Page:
MANILA, Aug. 12 (PNA) — The country’s largest association of private elementary and secondary schools on Wednesday expressed their support to the proposal to add two more years in the current 10-year basic education cycle but warned the Department of Education (DepEd) against tinkering with the basic curriculum in the process.
At the same time, the Federation of Associations of Private Schools Administrators (FAPSA) appealed to the DepEd to allow private schools a year to implement the proposed plan after the public schools.
Eleazardo Kasilag, FAPSA president said a 12-year basic education system, which formed part of President Benigno “Noynoy” Aquino III 10-Point Education Reform Agenda, in the country is long overdue.
“Where there is distress, there is a call. It is due decade ago, however, FAPSA schools appeal that we be given option to implement a year later after the public schools. For the private elementary, we have Nursery, Kinder I and Kinder II,” Kasilag said.
When asked for the reason for its appeal to be given additional time to implement the proposal among its member-schools, Kasilag said contrary to the popular belief that private schools are overflowing in resources, majority of members are in financial roughshod.
He added that some of their members have to seek credit just to bankroll the construction of new schools and other facilities as well as pay the salaries of teachers.
“We know in our hearts that private schools have beyond what is seen. We are rich in spirit, but ragged in goods for some FAPSA schools. Funds for new building, new teachers and facilities for the additional high school year have to be loaned,” he explained.
At the same time, Kasilag warned the DepEd it will lose the group’s backing if the plan, called by Education Secretary Armin Luistro as K+12 Enhanced Basic Education Program, will include another revision of the basic education curriculum.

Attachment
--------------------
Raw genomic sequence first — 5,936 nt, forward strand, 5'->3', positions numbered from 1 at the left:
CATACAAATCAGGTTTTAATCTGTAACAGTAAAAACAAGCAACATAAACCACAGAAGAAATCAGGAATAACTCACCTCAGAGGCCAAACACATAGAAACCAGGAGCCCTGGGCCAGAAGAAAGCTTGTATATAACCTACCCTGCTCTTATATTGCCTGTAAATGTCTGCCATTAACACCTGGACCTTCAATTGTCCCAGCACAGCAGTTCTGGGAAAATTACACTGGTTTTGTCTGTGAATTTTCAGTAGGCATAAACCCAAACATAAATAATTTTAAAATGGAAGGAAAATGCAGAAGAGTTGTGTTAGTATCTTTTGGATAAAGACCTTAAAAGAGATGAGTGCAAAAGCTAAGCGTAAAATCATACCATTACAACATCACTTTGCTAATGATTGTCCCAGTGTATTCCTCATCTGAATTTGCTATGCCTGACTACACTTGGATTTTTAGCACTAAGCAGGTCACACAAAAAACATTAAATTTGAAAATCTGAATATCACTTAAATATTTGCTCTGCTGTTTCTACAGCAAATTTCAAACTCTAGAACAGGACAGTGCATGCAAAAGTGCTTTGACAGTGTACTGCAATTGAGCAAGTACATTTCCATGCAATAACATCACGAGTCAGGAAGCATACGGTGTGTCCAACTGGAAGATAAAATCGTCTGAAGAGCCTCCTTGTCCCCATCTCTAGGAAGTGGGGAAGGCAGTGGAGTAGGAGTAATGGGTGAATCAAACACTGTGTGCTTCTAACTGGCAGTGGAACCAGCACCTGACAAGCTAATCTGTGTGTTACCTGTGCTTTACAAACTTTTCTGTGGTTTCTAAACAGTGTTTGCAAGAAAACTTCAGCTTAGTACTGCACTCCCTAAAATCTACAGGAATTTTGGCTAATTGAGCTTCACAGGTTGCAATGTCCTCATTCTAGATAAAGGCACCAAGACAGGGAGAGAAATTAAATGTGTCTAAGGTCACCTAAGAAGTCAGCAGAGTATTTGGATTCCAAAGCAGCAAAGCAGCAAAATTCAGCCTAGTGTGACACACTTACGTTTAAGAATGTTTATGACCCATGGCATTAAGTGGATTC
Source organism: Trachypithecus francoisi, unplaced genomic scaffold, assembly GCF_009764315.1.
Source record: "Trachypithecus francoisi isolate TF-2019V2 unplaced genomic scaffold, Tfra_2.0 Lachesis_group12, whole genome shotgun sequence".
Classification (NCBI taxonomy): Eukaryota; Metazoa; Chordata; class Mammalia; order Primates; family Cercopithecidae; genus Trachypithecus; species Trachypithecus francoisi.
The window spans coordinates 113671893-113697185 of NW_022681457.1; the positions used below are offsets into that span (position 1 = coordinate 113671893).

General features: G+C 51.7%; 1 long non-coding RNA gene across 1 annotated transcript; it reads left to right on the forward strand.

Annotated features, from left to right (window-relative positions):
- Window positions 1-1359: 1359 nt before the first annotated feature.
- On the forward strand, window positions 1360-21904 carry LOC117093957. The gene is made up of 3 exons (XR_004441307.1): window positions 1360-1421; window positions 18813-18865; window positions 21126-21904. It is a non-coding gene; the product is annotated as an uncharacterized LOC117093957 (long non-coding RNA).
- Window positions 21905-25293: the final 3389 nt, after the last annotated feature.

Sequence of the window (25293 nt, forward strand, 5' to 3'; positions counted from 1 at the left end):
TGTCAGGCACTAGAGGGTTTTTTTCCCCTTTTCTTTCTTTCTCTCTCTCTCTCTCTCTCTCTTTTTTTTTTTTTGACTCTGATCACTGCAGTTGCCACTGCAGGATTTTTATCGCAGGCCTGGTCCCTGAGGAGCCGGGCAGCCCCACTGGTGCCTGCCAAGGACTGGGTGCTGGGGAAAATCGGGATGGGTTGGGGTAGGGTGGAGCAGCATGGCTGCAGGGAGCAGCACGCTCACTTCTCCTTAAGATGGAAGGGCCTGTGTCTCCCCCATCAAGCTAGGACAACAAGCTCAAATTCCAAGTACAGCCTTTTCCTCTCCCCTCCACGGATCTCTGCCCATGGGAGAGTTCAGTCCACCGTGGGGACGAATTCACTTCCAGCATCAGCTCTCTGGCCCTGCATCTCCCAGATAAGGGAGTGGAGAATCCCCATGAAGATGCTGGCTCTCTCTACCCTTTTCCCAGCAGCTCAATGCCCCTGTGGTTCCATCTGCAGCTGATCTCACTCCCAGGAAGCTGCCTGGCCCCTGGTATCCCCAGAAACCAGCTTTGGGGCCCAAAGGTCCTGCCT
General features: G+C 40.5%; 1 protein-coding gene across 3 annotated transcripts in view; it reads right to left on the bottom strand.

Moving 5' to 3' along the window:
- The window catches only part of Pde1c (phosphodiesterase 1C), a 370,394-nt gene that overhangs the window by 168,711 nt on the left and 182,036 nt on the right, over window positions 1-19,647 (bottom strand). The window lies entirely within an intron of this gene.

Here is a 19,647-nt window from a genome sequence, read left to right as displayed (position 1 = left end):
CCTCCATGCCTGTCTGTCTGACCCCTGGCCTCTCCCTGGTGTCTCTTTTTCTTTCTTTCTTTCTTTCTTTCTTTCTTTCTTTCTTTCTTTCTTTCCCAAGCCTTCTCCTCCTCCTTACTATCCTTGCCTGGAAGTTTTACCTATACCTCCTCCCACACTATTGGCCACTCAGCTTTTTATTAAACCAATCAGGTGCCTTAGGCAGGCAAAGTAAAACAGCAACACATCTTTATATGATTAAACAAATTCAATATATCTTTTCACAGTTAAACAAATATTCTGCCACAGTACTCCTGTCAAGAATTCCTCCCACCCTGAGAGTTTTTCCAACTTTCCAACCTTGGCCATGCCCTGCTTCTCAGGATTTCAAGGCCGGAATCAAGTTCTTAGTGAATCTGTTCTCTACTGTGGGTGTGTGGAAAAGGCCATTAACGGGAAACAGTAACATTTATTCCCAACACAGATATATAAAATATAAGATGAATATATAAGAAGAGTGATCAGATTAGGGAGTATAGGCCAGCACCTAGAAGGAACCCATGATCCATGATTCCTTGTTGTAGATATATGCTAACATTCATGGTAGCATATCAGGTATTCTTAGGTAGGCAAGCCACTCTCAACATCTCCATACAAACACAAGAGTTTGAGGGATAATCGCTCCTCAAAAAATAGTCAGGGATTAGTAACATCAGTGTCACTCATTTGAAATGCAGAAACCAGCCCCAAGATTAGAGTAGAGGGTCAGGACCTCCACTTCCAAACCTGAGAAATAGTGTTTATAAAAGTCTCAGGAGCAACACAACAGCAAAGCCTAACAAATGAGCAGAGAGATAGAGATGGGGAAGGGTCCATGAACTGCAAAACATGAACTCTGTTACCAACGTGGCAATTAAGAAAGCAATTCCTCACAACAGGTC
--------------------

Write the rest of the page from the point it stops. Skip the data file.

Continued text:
He said that their stand is before DepEd maintain the current curriculum.
“Let it not be a reform of the curriculum again. The RBEC or the Revised Basic Education Curriculum is still in its infancy. It was thoroughly studied under seven DepEd secretaries and some of the best minds. Fapsa hopes that it is not a case of different strokes for different folks,” he added.
On Monday, Luistro said he wants “substantial” changes in the curriculum to address the problem of the dwindling number of graduates of the basic education system who enter and finish college and gain employment.
The DepEd chief said “irrelevant” subjects currently taught in schools nationwide would be dropped from the curriculum while new subjects would be incorporated to develop the technical and vocational skills of the students.
He said DepEd would coordinate with the Department of Labor and Employment (DOLE), Commission on Higher Education (CHED) and the Technical Education Skills and Development Authority (TESDA) to determine what technical and vocational skills are in demand.
Luistro said an initial draft of the proposed 12-year education cycle would be released in time for the celebration of the World Teachers Day on October 5. (PNA)